“There are many ways to be a refugee,” says Gai Nyang, a tall, slender 25-year-old from South Sudan. “It’s not about being a victim of a war crisis. Even if you’re out of your country, it’s important that nothing stops you doing the thing you want to do.”
Nyang’s tale, just like that of his Athlete Refugee Team (ART) teammates here at the IAAF/BTC World Relays Bahamas 2017, is living proof of that.
Nyang, an 800m specialist, was in the camp last month when informed he had made the team. “I called the manager and was like: ‘where is the Bahamas?’” he recalls. “‘Is it in Africa?’”
After their arrival on Thursday, Caribbean life naturally took a little getting used to.
“The food, it’s so delicious, but we’re going to see if it will work in our body at practice,” he said, shortly before the team visited the national stadium for their first relay practice. “It’s such a nice place, the Bahamas – I’d love to stay and enjoy it, but right now we are focusing on the race.”
Nyang will run the first leg for the team on Sunday night, when the quartet will line up alongside middle distance powerhouses like the US, Kenya and Poland.
“I used to watch some of these athletes on TV,” says Nyang. “But now I see them and I see they’re just people like me.”
The team’s participation was made possible due to a collaboration by the Tegla Loroupe Peace Foundation and IAAF’s Athletics for a Better World programme. In 2014 the foundation was granted US$20,000 by the IAAF to run a kids’ athletics programme inside refugee camps in Northern Kenya, with extra funding delivered this year to enable a team to participate in Nassau.
The four athletes selected will join more than 500 competitors this weekend, though few of their rivals will have dealt with such adversity to be here.
Paulo Amotun, a 25-year-old from South Sudan, will run the second leg in Sunday’s race, and nerves are unlikely to be a factor for him given he has already participated on the grandest stage of all – the Olympic Games in Rio.
“It was an amazing experience, meeting so many international runners,” says Amotun. “To get a lot of advice, seeing the food world class runners eat and how they train – when I came back to the camp I met my colleagues and told them all the stories.”
Amotun’s parents were forced to flee Sudan while he was still a teenager, leaving him in the care of his uncle, and it was several years before he would be reunited with them in a refugee camp.
He is one of the lucky few there to have proper training shoes, which he feels is essential for athletes to continue chasing their sporting dreams. “Most of the time it was difficult to train,” he admits. “We didn’t have the right shoes and trained in the wrong ones and got injured. Now, some have them, some don’t, so I hope people can hear our stories and support the people there.”
Amotun was previously a talented footballer, and still carries the nickname Diaby – after Abou Diaby, the French footballer who spent many years at his favourite club, Arsenal.
Nyang, meanwhile, was encouraged to take up athletics after his talent was spotted while playing football: “I ran on the wing a lot and people would always say: ‘why are you playing football? You can be a runner.’”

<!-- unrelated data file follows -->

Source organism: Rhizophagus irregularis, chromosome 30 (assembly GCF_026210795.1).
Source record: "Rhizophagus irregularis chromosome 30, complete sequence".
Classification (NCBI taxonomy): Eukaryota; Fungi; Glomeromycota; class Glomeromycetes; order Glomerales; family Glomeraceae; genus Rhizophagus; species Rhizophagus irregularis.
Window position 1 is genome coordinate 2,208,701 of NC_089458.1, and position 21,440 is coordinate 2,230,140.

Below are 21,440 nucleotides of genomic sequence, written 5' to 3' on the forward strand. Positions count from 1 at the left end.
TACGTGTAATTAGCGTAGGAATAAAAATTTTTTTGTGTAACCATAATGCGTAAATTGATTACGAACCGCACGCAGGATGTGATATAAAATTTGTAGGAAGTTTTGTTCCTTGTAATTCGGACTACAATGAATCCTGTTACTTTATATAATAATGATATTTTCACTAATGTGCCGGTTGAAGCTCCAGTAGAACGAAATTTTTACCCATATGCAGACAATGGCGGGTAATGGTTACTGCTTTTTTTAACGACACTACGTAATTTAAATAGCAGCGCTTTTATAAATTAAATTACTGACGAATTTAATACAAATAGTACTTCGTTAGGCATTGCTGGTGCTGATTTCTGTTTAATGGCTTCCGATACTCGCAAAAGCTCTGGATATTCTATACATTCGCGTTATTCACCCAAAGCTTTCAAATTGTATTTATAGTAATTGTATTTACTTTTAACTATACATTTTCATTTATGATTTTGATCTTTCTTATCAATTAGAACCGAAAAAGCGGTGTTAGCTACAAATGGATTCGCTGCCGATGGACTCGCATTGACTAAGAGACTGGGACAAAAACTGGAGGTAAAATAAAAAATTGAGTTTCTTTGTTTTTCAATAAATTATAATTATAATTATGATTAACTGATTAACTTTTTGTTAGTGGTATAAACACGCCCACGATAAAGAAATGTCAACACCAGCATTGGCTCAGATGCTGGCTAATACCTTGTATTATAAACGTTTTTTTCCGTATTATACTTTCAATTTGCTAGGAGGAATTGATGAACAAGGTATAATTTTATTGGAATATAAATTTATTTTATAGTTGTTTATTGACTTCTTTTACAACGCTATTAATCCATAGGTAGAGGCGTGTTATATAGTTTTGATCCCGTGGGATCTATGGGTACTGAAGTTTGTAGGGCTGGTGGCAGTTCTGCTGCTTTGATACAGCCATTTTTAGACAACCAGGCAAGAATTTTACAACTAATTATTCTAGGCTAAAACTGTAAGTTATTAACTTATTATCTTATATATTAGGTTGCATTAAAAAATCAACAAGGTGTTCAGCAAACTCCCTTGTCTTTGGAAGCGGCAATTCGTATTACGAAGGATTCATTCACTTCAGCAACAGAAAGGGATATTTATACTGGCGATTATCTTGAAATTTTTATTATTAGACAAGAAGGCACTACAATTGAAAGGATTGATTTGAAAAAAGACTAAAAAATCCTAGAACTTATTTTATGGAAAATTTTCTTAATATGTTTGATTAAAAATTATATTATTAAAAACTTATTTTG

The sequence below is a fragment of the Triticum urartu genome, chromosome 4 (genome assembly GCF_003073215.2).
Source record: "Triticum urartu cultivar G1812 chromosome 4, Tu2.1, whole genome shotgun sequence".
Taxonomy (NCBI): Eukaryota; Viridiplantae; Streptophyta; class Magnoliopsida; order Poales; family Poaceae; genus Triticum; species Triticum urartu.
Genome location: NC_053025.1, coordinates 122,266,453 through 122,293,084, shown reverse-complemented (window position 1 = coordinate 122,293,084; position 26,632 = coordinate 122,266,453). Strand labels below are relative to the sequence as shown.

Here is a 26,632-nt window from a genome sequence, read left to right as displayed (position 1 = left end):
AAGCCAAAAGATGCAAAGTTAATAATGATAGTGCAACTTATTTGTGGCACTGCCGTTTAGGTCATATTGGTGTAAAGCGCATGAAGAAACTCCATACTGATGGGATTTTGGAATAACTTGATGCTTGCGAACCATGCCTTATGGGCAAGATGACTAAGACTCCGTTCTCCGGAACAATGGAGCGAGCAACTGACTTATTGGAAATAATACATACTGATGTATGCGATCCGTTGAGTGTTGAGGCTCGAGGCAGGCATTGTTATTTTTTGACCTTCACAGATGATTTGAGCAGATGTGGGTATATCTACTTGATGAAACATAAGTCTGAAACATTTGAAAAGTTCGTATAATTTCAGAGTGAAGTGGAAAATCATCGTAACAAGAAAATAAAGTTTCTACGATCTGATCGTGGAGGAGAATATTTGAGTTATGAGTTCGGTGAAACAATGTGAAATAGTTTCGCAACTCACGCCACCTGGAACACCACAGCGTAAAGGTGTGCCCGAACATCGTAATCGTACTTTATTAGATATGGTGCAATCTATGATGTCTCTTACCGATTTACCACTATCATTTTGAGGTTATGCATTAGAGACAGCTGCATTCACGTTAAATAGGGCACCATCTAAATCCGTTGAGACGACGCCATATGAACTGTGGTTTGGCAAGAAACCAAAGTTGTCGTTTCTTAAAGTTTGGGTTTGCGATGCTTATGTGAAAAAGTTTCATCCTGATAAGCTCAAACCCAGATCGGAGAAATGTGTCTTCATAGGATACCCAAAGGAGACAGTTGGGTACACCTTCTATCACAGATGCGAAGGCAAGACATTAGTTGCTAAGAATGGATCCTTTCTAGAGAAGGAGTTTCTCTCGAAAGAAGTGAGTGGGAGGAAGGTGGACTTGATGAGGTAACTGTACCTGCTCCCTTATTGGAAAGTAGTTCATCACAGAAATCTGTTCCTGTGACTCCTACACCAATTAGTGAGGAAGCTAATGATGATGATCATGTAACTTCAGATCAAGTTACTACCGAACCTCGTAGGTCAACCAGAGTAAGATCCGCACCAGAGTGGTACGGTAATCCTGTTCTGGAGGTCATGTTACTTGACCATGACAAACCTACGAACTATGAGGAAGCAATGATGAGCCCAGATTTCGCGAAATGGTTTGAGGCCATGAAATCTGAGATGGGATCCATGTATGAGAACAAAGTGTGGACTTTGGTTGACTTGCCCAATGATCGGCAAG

‘Sport is for peace’
He spent several years in Ethiopia after fleeing South Sudan, where his father was killed in conflict. After his tribe was targeted in a series of attacks, Nyang spent three straight days hiding in the same room, then escaped to a refuge for civilian casualties.
It was just 5km away, but the journey took 18 days, such was the danger involved at every turn. He spent the past two years at the refugee camp in Kakuma, where he discovered his love – and indeed talent – for athletics.
“Sport is for peace,” says Nyang. “There should be no corruption, no tribalism, just peace when we compete. It was hard for us to get here but we are really thankful to the Tegla Peace Foundation and the IAAF for all their help.”
Wiyual Puok, who will run the third leg for the team, left Sudan in 2012, shortly before war broke out in South Sudan. “I left to go to [the refugee camp in] Kakuma, where no one can attack you and no one can kill you,” he says. “My mother and sister were killed in my village. It was so hard for me.”
Puok’s father and brothers still live in the camp, where he has continued to develop his athletic talent despite the obvious difficulties. This, incidentally, will not be his first relay, having competed in a 4x100m race at the national stadium in Nairobi last year.
“We were all from different places,” he recalls, “but we were all the same: refugees.”
Dominic Lokinyomo, the anchor athlete, left South Sudan in 2007 and has lived in Kenya for the past 10 years, where he was eventually reunited with his sister last December after several years apart.
Ahead of Sunday’s race, he admits it’s a step into the unknown.
“We hope to get a good finishing position,” he says. “I was more used to running 400m, so I’m still getting used to running 800, so maybe I won’t finish strong, but we’ll see.”
Though they come from very different backgrounds, the four team members admit they have developed a strong bond, united by their circumstances and their sport.
“We are friends for two years now,” says Nyang. “It’s more than a relationship; I recognise them more than my relatives. It’s special to run as part of a team because it encourages us so much more. We all feel we don’t want to let the team down.”
There is a higher purpose for them being here, too, and Nyang, the most talkative of the group, is adamant that the world hears his message.
“Whether African, refugees or whatever, we are all one,” he says. “It’s not about representing any country; this is for refugees all over the world. In sport we are all one people – athletes.”
Cathal Dennehy for the IAAF